What’s it like Homeschooling an 11 and 12 Year Old?


What's it like Homeschooling an 11 and 12 Year Old?

Have you ever wondered why there are so few blogs about homeschooling older children? I used to. Then my kids became tweens.

We’re still unschoolers, but the hands-on activities that used to make up our day are gradually being replaced by independent projects, reading and outside classes. And photos of tweens reading, watching YouTube or even quietly crafting aren’t quite the same as cute pics of little ones doing colourful science experiments and messy art projects.

Our homeschooling is just as much fun, but these days the enjoyment lies more in the conversations we have, the puzzles we ponder and the jokes we share.

Looking back over the first six years of homeschooling

Back in the anxious, early days when we started homeschooling I used to wonder how I’d cope with the pressure when my kids reached senior-school age (11, here in the UK). But now with one child near the end of her first senior-school year and the other just turned 11, I feel calmer and more confident than ever.

One of the reasons I feel so relaxed is that having spent the last six years alongside my children, I know them pretty well. I know how they learn, what interests them, what their quirks are and what inspires them. Of course Cordie and Jasper are still changing – now more than ever, perhaps – but thanks to our time together I have a much better understanding of who they are and how I can support them.

Time’s also given me perspective.  Over each year that I’ve watched these two young people blossom, my faith in unschooling and in their ability to learn what they need grows stronger.

As homeschoolers we’ve always forged our own path. Whenever I’ve had a wobble and tried to steer us in a more schooly direction, my kids have made it clear they were having none of it. Like when they refused to follow any maths curriculum – which led us down the living maths route, something I’m truly appreciative of (at least in hindsight!).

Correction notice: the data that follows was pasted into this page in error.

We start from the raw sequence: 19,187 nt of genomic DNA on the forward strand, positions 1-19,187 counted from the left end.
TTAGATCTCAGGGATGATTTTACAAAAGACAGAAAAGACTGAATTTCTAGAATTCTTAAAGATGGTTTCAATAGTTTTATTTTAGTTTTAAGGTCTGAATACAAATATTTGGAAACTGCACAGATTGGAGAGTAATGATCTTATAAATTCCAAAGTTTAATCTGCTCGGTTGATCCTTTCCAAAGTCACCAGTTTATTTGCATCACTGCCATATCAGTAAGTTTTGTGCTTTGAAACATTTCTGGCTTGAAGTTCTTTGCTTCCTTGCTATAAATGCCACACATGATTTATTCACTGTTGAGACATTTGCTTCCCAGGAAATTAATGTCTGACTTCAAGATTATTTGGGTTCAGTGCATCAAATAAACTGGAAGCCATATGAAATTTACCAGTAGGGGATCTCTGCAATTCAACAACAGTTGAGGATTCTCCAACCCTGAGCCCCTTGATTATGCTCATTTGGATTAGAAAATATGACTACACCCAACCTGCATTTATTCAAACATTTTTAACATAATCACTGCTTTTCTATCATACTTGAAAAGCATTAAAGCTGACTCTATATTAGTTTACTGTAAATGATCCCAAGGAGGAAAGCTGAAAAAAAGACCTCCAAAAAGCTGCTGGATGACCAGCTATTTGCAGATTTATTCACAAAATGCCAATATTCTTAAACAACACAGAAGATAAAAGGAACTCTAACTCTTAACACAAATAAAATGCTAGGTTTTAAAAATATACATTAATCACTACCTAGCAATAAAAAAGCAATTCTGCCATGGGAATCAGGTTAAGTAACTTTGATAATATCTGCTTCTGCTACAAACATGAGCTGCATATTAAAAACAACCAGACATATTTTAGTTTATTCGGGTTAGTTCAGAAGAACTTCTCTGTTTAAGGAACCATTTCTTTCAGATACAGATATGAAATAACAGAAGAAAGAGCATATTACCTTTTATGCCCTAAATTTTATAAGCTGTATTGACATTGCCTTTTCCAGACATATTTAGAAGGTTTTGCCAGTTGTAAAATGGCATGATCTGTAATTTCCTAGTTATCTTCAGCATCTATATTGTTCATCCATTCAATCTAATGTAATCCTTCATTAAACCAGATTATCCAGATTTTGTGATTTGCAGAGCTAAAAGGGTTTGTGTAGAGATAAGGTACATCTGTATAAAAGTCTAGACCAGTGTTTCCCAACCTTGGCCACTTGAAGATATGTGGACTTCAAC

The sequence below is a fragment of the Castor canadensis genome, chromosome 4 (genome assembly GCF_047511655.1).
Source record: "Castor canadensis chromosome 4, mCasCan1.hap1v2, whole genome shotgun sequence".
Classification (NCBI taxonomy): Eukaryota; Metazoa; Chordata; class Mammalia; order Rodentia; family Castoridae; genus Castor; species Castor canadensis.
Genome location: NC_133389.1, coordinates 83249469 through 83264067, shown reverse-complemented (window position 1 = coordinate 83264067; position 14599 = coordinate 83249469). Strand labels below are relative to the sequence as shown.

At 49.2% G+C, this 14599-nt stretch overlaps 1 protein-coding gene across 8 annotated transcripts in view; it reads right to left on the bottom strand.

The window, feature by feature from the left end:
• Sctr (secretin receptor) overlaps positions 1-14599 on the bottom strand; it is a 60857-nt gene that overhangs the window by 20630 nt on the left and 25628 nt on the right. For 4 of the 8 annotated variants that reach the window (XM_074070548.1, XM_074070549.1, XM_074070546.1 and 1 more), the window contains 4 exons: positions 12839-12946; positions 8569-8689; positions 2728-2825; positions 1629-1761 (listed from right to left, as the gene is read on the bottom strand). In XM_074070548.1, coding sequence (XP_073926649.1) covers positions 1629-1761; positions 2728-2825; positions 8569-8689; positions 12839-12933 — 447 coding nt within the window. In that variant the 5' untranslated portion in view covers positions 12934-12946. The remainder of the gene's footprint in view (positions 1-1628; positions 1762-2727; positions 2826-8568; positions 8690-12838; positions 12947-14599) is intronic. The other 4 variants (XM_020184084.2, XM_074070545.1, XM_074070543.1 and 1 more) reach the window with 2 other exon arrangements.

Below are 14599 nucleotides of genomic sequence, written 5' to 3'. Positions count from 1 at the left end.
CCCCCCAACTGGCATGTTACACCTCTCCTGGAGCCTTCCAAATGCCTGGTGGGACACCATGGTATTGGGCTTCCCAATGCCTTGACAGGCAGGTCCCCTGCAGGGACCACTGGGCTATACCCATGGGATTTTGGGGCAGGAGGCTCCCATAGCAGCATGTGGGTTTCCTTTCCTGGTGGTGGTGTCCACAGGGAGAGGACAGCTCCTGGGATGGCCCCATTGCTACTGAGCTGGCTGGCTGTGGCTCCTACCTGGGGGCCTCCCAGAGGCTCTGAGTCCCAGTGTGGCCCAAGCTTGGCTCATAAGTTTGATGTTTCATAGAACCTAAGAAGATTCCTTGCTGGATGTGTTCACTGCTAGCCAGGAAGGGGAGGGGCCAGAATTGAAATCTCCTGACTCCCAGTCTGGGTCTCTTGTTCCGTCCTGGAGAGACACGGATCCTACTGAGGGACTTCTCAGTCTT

What's it like Homeschooling an 11 and 12 Year Old?P1100738as
Homeschooling in the early days

Looking ahead to the teen years

Now we’re looking ahead to the teen years and exams, I’m so thankful for how we’ve done things.

All those ‘random’ science experiments really did both spark an interest in science and give my kids a solid grounding in chemistry and physics.

Living maths prepared them better than I could even have imagined for taking on trigonometry, algebra and geometry.

The poetry teatimes, read-alouds and audiobooks nurtured a deep love of literature.

And I recently realised that the reason it’s taken us five years to read three volumes of The Story of the World is because these days I can barely read a sentence without stimulating an intense debate about how such-and-such leader is repeating the mistakes of so-and-so who came before him, or how the Napoleonic Empire relates to the UK’s forthcoming referendum on whether to stay in Europe!


Finding community

Last year was a huge turning point for me. I discovered that my son is twice-exceptional and that both my kids and I have the innate personality traits known as overexcitabilities, which explains why we’ve always found ourselves at the fringes of homeschooling communities. After years of feeling isolated I found my tribe and launched a new blog to help others find theirs, too.

Now, equipped with even better information about who my children are and how I can support their learning, I’m looking forward to the next stage of our us-schooling adventure.

What’s next on Navigating By Joy

Launching Laugh, Love, Learn has taken most of my blogging energy so far this year, but now it’s up and running I’d like to check back in here more regularly.

I’m so appreciative of the bloggers who continue to write about their teens’ learning. I may not be as creative and organised as my friends Sue and Claire but if I can even inspire one person to trust their instincts and keep on home-educating their kids in the way that feels right to them, it will be worth it!